Air Quality Monitoring
Common contaminants or pollutants include gaseous pollutants, such as carbon dioxide (produced by occupants and from combustion appliances), volatile organic compounds (released by carpet glues and other common materials), odours and particulates. Good indoor air quality is essential to ensure the health and comfort of occupants.
The adverse health effect to a particular pollutant depends not only on its concentration but also on exposure time to the contaminant. It also depends on the age(s) and sex(es) of persons or groups occupying a space. Current data apply mainly to people in good health and, in the case of working environments, to those between the ages of approximately late teens (16 to 19) and normal UK retirement age.
S.I. Environmental will commonly sample and measure the following parameters to assess the Indoor and Outdoor Air Quality:
Ventilation and Carbon Monoxide:
Where mechanical ventilation is used, there should be a minimum fresh airflow of 8 litres/s per person. Carbon dioxide levels may be investigated to indicate whether adequate fresh air is available in the area – where levels are below 1000ppm it may be assumed that ventilation is adequate.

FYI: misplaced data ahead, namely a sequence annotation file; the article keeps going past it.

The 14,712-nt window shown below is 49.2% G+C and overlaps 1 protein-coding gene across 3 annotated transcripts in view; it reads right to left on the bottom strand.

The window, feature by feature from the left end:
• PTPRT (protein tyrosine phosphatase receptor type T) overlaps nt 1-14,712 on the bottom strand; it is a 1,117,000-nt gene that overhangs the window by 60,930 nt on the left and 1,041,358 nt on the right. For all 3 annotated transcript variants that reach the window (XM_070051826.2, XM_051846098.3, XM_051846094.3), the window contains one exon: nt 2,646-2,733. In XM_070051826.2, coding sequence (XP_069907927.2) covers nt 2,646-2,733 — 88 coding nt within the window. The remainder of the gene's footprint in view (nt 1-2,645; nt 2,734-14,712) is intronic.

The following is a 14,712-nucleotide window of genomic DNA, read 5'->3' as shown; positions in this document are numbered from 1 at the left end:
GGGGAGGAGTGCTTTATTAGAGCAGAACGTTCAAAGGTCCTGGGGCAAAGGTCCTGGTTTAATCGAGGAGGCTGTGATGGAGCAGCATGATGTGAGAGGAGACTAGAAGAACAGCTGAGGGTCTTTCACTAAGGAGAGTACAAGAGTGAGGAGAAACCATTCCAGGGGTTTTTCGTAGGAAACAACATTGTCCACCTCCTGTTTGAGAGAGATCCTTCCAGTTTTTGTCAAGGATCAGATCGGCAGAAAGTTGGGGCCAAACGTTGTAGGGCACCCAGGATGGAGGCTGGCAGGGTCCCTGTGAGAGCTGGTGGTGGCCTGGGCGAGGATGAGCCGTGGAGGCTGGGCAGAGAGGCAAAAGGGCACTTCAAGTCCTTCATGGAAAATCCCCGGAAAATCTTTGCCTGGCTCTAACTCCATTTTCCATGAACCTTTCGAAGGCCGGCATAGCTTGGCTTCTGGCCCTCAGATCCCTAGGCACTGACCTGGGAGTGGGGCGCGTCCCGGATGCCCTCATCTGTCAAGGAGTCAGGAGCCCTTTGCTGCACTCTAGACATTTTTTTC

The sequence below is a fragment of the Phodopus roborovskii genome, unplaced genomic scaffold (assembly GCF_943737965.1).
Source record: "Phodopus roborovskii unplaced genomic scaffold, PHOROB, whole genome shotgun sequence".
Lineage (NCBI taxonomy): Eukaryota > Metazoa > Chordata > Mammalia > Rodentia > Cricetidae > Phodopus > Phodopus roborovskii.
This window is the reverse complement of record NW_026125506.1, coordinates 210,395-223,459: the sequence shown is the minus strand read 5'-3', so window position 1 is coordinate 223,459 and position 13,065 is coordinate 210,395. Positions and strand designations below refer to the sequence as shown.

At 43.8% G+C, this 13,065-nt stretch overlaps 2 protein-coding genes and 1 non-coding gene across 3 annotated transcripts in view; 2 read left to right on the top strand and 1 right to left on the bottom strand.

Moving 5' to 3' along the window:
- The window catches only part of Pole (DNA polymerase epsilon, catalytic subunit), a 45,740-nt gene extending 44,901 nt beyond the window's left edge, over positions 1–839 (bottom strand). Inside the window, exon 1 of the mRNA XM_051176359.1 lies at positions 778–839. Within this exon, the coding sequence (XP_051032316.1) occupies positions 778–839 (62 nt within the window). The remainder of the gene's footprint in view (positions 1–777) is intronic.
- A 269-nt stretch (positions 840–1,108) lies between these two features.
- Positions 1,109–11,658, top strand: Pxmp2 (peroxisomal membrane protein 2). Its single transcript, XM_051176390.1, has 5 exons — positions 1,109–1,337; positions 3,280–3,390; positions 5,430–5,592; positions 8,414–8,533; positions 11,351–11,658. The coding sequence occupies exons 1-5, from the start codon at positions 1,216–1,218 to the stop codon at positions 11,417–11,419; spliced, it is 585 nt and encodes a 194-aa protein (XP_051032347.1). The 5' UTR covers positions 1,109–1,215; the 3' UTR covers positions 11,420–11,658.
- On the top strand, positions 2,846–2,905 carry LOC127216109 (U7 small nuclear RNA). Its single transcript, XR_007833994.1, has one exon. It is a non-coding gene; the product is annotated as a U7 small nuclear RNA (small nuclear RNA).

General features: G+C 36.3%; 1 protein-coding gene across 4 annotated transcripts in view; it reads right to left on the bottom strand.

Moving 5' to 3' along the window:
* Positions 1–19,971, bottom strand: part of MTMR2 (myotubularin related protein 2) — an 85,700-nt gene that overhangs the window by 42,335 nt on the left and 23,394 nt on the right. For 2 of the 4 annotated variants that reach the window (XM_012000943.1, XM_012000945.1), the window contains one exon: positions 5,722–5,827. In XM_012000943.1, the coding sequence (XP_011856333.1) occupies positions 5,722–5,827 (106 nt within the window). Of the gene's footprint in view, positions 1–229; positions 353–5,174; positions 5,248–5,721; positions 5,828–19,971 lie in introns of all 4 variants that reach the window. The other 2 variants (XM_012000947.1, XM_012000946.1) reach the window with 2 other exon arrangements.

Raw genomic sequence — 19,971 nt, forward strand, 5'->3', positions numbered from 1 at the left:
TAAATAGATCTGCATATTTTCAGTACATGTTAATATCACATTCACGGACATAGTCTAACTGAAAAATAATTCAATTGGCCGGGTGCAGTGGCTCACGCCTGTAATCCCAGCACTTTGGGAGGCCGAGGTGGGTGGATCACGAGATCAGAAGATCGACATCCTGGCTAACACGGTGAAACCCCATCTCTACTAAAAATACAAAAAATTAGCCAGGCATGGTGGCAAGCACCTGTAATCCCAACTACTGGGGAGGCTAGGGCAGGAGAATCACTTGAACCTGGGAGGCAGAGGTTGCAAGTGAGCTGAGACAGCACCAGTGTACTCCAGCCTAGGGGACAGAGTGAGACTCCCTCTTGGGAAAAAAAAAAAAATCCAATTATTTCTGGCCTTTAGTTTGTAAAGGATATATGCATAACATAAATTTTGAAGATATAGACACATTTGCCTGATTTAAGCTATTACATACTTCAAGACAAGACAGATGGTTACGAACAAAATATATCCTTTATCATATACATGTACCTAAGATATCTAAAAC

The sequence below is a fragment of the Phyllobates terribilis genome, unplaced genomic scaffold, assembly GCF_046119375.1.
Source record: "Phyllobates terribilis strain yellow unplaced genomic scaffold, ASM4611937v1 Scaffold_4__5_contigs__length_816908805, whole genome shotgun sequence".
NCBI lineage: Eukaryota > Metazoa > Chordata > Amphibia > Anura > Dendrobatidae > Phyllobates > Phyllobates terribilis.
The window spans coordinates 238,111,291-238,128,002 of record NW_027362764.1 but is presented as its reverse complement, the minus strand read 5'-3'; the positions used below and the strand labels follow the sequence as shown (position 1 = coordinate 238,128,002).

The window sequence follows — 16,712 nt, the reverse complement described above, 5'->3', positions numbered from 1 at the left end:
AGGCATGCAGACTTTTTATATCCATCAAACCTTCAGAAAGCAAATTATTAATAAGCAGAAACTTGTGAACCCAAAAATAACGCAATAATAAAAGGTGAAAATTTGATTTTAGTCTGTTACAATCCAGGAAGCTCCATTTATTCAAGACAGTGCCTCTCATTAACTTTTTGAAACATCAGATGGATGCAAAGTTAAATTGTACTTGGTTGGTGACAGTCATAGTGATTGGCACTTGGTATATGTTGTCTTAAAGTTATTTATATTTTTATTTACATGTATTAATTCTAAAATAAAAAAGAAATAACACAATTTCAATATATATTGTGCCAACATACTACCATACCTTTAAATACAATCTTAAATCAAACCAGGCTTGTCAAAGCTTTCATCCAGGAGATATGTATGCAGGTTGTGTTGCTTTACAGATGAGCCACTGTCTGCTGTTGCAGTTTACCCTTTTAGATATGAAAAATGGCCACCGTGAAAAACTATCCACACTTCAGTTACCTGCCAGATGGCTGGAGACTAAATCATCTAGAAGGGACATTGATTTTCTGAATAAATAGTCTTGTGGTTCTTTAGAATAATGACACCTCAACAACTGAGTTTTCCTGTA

In addition to having an adequate supply of fresh air, there should be sufficient air movement in the area to avoid stagnation (although not so much as to cause draughts) – current opinion is that the air should flow at 0.1 – 0.15 m/s (and up to 0.25 m/s in the summer).
Ambient temperature should reach 16°C within an hour of starting work and, although there are no legal maximum limits, should be maintained at a “comfortable” level (13 - 30°C) depending on activity level of the operative. Temperature levels should not fluctuate greatly and there should not be a large difference (greater than 3°C) between head-height and ground level temperatures.
Relative humidity should be maintained in the range of 40-70%.
Breathable dust is generally understood to be an aerosol of solid particles, mechanically produced with individually particle diameters of 0.1 microns upwards. Total inhalable dust is the fraction of airborne material which enters the nose and mouth during breathing and is therefore available for deposition anywhere in the respiratory tract. Respirable dust approximates to the fraction of airborne material that penetrates to the gas exchange region of the lung. The main adverse health effects from continuous dust exposure are chronic lung and respiratory system damage.
In addition to the above criteria, S.I. Environmental commonly sample and measure other contaminants which may pollute and degrade the Air Quality, namely: Carbon Monoxide (CO), Volatile Organic Compounds (VOCs), Formaldehyde, Ozone, Benzene, and vehicle engine exhaust emissions.